9. hi Tri2Cook- For a 200ml can coconut milk, I want to add some other flavoring liquid to it, then reduce the total volume by evaporation/dripping. The end result should be as thick/dense as the original 200ml coconut milk. Else the coconut flavor might not be as intense. I always wonder why exactly canned stuff aren't as fresh-tasting as the freshly-prepared ones?
  10. hi Lior- Thanks for the link! I'll try baking it when I have access to matured coconuts. Sometimes the ones available are young coconuts, with nice coconut water, but the coconut flesh is not good enough for juicing, not very flavorful.
  11. Also, the fruit juice doesn't taste as fresh when cooked. That's part of the reason why I'm aiming for a diff. approach, such as filtering(if that's possible).
  12. hi sanrensho & gap- i'm trying to make a base that combines coconut milk and extra liquid(fruit juice/tea), and maintains/approximates the original volume and density(200ml). I've noticed that: If you freeze coconut milk and thaw it, it seperates/curdles, and turn into "water+little fat solids". So...so far it seems cooking is the only way out. Still, I'm interested to find out whether there's a no-cook method... hi Lior- Cracking open a coconut then grating it is a major challenge itself...a can of good-quality coconut milk seems to be the answer...can't compete with the freshness though.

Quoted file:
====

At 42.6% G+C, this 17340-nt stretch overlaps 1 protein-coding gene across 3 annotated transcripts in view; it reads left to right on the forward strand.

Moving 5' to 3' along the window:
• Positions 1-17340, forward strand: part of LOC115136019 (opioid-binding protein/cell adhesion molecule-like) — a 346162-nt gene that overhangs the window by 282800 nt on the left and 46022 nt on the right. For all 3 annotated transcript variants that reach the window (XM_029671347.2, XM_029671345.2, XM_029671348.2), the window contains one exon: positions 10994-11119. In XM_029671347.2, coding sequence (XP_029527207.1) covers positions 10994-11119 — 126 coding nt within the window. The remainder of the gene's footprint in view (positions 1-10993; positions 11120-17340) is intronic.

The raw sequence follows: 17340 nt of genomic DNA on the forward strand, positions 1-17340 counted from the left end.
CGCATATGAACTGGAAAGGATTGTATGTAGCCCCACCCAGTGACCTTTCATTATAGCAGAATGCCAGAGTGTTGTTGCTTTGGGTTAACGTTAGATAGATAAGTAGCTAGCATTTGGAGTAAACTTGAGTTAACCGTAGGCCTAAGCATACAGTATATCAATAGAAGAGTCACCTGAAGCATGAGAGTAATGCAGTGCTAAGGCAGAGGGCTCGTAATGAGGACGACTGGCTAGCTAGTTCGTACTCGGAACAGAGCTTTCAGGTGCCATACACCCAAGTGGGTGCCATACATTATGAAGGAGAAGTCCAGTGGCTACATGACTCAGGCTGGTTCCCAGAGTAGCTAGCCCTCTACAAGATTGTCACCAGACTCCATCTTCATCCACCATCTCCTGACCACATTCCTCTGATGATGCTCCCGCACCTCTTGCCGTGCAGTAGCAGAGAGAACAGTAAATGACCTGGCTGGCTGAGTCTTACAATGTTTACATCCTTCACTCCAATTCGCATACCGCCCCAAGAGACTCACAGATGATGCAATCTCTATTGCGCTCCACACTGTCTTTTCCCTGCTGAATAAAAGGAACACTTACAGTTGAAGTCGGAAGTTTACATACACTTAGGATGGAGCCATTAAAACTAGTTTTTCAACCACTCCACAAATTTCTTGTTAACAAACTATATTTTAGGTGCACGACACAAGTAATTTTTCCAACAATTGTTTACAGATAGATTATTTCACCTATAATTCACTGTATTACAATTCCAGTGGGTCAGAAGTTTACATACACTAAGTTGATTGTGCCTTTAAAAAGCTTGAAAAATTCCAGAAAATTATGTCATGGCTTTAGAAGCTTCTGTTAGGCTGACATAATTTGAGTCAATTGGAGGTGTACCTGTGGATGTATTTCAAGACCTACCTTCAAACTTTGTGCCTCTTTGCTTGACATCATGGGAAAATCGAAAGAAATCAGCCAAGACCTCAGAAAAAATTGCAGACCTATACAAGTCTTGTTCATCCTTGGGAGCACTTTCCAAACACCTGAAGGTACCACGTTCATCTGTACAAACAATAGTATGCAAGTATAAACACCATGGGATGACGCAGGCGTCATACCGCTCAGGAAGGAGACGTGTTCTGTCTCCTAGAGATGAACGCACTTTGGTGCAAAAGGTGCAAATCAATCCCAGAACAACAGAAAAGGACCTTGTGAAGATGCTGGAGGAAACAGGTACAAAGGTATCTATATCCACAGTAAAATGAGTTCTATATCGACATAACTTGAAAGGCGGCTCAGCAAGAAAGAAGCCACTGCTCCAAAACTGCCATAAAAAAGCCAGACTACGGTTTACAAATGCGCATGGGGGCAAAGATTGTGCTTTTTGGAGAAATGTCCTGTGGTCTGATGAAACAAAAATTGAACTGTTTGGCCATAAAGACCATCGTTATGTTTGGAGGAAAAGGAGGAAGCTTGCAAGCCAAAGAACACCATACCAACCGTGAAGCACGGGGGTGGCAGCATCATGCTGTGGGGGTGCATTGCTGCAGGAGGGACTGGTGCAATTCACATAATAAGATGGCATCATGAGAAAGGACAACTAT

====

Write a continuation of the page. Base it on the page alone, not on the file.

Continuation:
13. Hi! I have a 200ml-can of coconut milk. I want to mix it with other liquid(fruit juice/tea), then reduce it to the original volume(i.e. 200ml). I tried boiling it over med-low heat, it worked, but: 1.Requires lots of stirring; 2.Seems to loose some of the "freshness"(?); 3.It's quite difficult to tell when to stop cooking(I have to constantly stop and measure) and pull it off heat. I'm wondering if there's any other way to do it(e.g. a no-cook method)? Maybe "coffee filter and natural dripping"? Any ideas?
  14. Hi Naes, I did store those in airtight containers before, after several days, pieces seem to melt a bit and begin to stick to each other. I have no idea how they will look like when they've been sent through postal: will they still seem yummy or will one simply look ruin the recipient's appetite? I read somewhere that you should keep toffee in plastic containers and never in metal ones or ziploc bags else they stick. I will get the dessicant however.
  15. Kerry, I want to say thanks for a long time for all the kind suggestions you've been giving me yet got distracted...by other candy recipes that keep popping up during online research. Shame. I understand you have to be focused if you want to make good candy and one at a time really is the way to go. I don't have very good control over this sticky issue yet, I therefore sometimes use cracker crumbs/almond dust to cover/absorb the moisture. But that shouldn't be the right attitude with proper candy-making.